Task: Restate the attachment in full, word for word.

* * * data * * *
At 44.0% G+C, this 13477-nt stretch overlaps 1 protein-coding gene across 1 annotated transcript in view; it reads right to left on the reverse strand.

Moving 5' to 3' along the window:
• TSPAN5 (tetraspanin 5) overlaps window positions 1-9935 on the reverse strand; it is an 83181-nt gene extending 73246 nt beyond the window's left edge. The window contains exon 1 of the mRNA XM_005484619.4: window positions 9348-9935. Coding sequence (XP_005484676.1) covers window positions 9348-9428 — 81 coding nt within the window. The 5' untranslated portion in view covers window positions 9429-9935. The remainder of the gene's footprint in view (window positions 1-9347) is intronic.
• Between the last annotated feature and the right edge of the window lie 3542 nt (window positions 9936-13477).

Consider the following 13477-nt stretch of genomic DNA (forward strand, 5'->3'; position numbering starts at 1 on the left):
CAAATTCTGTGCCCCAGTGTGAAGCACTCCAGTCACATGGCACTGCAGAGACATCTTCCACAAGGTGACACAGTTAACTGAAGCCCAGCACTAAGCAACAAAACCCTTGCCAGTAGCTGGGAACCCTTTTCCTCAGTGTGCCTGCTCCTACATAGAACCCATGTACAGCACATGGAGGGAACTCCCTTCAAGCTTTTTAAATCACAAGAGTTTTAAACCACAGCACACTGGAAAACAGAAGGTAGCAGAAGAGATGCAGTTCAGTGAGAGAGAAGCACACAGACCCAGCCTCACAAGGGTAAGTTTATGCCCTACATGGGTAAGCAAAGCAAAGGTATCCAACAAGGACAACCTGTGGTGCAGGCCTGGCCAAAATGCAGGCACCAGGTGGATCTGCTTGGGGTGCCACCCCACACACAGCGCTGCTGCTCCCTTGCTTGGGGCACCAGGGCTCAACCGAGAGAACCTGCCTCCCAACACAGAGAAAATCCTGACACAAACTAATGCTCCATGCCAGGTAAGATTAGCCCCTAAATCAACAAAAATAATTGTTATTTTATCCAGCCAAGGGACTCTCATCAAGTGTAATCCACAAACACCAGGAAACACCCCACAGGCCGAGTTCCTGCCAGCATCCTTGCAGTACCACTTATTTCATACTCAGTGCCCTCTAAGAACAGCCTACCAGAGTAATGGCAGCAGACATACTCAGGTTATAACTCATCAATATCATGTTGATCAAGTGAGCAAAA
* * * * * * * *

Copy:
At 44.0% G+C, this 13477-nt stretch overlaps 1 protein-coding gene across 1 annotated transcript in view; it reads right to left on the reverse strand.

Moving 5' to 3' along the window:
• TSPAN5 (tetraspanin 5) overlaps window positions 1-9935 on the reverse strand; it is an 83181-nt gene extending 73246 nt beyond the window's left edge. The window contains exon 1 of the mRNA XM_005484619.4: window positions 9348-9935. Coding sequence (XP_005484676.1) covers window positions 9348-9428 — 81 coding nt within the window. The 5' untranslated portion in view covers window positions 9429-9935. The remainder of the gene's footprint in view (window positions 1-9347) is intronic.
• Between the last annotated feature and the right edge of the window lie 3542 nt (window positions 9936-13477).

Consider the following 13477-nt stretch of genomic DNA (forward strand, 5'->3'; position numbering starts at 1 on the left):
CAAATTCTGTGCCCCAGTGTGAAGCACTCCAGTCACATGGCACTGCAGAGACATCTTCCACAAGGTGACACAGTTAACTGAAGCCCAGCACTAAGCAACAAAACCCTTGCCAGTAGCTGGGAACCCTTTTCCTCAGTGTGCCTGCTCCTACATAGAACCCATGTACAGCACATGGAGGGAACTCCCTTCAAGCTTTTTAAATCACAAGAGTTTTAAACCACAGCACACTGGAAAACAGAAGGTAGCAGAAGAGATGCAGTTCAGTGAGAGAGAAGCACACAGACCCAGCCTCACAAGGGTAAGTTTATGCCCTACATGGGTAAGCAAAGCAAAGGTATCCAACAAGGACAACCTGTGGTGCAGGCCTGGCCAAAATGCAGGCACCAGGTGGATCTGCTTGGGGTGCCACCCCACACACAGCGCTGCTGCTCCCTTGCTTGGGGCACCAGGGCTCAACCGAGAGAACCTGCCTCCCAACACAGAGAAAATCCTGACACAAACTAATGCTCCATGCCAGGTAAGATTAGCCCCTAAATCAACAAAAATAATTGTTATTTTATCCAGCCAAGGGACTCTCATCAAGTGTAATCCACAAACACCAGGAAACACCCCACAGGCCGAGTTCCTGCCAGCATCCTTGCAGTACCACTTATTTCATACTCAGTGCCCTCTAAGAACAGCCTACCAGAGTAATGGCAGCAGACATACTCAGGTTATAACTCATCAATATCATGTTGATCAAGTGAGCAAAA